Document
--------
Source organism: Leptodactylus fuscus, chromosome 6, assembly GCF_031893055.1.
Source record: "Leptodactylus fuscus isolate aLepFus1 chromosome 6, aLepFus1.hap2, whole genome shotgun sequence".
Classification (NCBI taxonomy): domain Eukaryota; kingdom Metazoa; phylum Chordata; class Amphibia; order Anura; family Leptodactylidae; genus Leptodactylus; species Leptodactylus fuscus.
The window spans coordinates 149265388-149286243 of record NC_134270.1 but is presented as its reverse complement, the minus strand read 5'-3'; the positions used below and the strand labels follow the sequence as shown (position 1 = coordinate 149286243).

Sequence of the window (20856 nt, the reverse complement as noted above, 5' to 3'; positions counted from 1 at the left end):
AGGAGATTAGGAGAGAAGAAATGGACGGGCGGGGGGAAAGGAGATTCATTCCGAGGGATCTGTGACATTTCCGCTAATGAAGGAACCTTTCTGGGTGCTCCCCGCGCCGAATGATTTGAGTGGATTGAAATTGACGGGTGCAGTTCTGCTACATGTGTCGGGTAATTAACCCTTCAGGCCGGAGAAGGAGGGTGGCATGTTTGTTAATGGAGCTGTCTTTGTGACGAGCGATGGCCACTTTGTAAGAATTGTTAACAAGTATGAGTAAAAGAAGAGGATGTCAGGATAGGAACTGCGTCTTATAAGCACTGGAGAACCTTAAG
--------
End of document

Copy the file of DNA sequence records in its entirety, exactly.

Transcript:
Source organism: Leptodactylus fuscus, chromosome 6, assembly GCF_031893055.1.
Source record: "Leptodactylus fuscus isolate aLepFus1 chromosome 6, aLepFus1.hap2, whole genome shotgun sequence".
Classification (NCBI taxonomy): domain Eukaryota; kingdom Metazoa; phylum Chordata; class Amphibia; order Anura; family Leptodactylidae; genus Leptodactylus; species Leptodactylus fuscus.
The window spans coordinates 149265388-149286243 of record NC_134270.1 but is presented as its reverse complement, the minus strand read 5'-3'; the positions used below and the strand labels follow the sequence as shown (position 1 = coordinate 149286243).

Sequence of the window (20856 nt, the reverse complement as noted above, 5' to 3'; positions counted from 1 at the left end):
AGGAGATTAGGAGAGAAGAAATGGACGGGCGGGGGGAAAGGAGATTCATTCCGAGGGATCTGTGACATTTCCGCTAATGAAGGAACCTTTCTGGGTGCTCCCCGCGCCGAATGATTTGAGTGGATTGAAATTGACGGGTGCAGTTCTGCTACATGTGTCGGGTAATTAACCCTTCAGGCCGGAGAAGGAGGGTGGCATGTTTGTTAATGGAGCTGTCTTTGTGACGAGCGATGGCCACTTTGTAAGAATTGTTAACAAGTATGAGTAAAAGAAGAGGATGTCAGGATAGGAACTGCGTCTTATAAGCACTGGAGAACCTTAAG